Tesla has reportedly submitted a letter to Hong Kong Chief Executive Carrie Lam Cheng Yuet-ngor, stating that it would reduce its presence in the country if previous tax credits for electric car buyers are not reinstated. The removal of a full registration tax waiver on electric vehicles was implemented last year by the HK government, causing a significant drop in electric car sales in the region of China.
Without the tax credits in place, electric vehicle prices have shot up by 50 to 80 percent in Hong Kong. Tax relief was also capped at HK$97,500 (US$12,466.35). These changes have ultimately caused the prices of vehicles like the Tesla Model S to increase significantly.
Since the tax credits were pulled out, Hong Kong saw a steep decline in the number of new EV registrations. In April 2017, the first month following the removal of the tax waivers, no registrations for electric cars was filed, causing companies such as Tesla to take heavy blows in sales. Tesla for one, only sold 32 Model S and Model X from April to December 2017, a massive decline from the 2,078 Model S and Model X it sold from April to December 2016.
In a statement to the South China Morning Post, an anonymous source claiming to have knowledge of the matter stated that Tesla is attempting to push back against the HK government. According to the source, the Silicon Valley-based electric car maker and energy firm is urging Chief Executive Carrie Lam Cheng Yuet-ngor to rethink the country’s position in the EV tax waiver issue. If the government does not budge, Tesla would reportedly begin scaling back its operations.
“Scaling down Tesla’s operation in Hong Kong is a natural and logical consequence if the number of customers has dwindled prompted by a reduction of government incentives. Without government support, who is willing to invest in green technology?” the source said, according to the Post.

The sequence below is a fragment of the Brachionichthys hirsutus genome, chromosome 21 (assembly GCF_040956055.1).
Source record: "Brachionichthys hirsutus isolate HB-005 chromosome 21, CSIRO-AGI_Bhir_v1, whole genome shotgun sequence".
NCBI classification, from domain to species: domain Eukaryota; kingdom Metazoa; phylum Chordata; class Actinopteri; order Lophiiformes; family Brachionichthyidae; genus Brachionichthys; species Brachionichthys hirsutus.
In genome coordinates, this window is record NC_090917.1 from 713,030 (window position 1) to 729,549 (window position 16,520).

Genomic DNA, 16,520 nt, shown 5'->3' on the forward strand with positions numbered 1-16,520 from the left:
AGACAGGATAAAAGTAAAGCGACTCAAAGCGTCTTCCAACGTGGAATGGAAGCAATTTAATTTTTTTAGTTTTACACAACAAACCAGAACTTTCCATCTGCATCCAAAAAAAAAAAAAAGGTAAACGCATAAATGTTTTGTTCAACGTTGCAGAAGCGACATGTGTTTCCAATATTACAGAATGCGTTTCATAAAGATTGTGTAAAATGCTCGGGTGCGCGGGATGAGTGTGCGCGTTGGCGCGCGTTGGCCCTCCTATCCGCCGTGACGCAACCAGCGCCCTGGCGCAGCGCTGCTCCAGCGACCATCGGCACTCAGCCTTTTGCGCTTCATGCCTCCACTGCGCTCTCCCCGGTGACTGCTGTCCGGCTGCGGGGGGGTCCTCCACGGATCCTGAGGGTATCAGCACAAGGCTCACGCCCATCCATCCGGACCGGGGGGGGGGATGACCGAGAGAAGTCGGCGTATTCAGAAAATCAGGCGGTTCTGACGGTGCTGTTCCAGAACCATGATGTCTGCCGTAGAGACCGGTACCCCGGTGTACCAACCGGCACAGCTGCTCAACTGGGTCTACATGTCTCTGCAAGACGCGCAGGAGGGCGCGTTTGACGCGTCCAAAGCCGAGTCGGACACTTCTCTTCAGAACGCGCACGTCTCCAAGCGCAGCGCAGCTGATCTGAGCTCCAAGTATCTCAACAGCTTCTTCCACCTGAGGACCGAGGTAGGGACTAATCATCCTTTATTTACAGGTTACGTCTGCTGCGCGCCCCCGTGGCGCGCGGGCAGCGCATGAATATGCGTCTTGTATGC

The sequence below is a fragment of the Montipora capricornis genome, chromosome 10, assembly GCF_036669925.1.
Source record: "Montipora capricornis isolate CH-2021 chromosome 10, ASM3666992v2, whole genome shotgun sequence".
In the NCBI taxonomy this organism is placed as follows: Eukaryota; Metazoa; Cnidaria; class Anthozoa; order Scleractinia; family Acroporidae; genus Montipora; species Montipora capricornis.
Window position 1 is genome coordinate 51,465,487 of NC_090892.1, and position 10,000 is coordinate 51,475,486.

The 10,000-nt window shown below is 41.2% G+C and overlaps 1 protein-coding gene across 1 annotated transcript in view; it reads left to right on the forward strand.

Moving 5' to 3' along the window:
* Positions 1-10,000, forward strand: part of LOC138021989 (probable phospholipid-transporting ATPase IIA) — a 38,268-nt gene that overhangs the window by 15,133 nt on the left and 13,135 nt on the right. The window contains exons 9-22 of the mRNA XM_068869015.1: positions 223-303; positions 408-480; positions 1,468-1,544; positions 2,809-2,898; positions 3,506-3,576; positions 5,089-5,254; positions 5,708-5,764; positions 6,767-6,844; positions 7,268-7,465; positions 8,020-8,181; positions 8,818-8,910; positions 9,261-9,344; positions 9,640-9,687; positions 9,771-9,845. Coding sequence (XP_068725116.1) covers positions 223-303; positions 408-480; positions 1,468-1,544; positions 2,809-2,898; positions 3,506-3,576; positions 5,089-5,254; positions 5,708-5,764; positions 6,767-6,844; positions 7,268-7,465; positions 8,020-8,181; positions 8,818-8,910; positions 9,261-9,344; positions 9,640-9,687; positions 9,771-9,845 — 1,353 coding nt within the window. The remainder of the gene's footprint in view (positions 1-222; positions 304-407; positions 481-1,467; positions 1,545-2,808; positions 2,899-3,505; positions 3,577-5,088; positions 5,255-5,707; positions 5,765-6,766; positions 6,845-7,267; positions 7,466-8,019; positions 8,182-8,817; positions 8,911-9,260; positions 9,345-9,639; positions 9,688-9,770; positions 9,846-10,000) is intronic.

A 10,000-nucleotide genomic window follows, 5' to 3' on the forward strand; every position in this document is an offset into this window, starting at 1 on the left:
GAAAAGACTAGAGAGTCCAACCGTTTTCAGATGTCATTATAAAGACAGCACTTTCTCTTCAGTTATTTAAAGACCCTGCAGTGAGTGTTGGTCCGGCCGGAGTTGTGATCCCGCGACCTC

While Hong Kong has maintained that the removal of the EV tax credits was due to traffic congestion and the fact that the majority of electric car owners were members of the upper class, critics of the government have speculated that the state had simply backed down amid pressure from legacy car makers. The Asia-based publication appears to have confirmed this recently, with another anonymous source from the local car industry stating that Tesla had simply gotten too successful in Hong Kong.
“The sale of Tesla cars in one month was equal to the annual sales figure of some petrol car brands. They all complained that the rapid growth of Tesla these few years had made their lives really difficult,” the source said.
Prior to the removal of the tax credits on electric vehicles, Hong Kong was one of the leaders in the electric car revolution in Asia, thanks in no small part to Tesla’s entry into the country. In a statement back in 2016, Tesla CEO Elon Musk expressed his optimism about Hong Kong being a leader in emissions-free transportation, calling Hong Kong a “Beacon City” for electric vehicles.
Musk’s statement definitely rang true, with electric car sales in the country experiencing a surge that saw registrations reach well into the thousands every year. By the time the Hong Kong government decided to discontinue the EV tax credits last year, there were 10,589 registered private electric cars in the region, with 2,964 of the registrations being filed in March 2017, the month right before the waivers were discontinued. A significant number of the country’s electric cars were Tesla Model S and Model X.
Below is a video of Tesla CEO Elon Musk speaking at a special event in Hong Kong in 2016.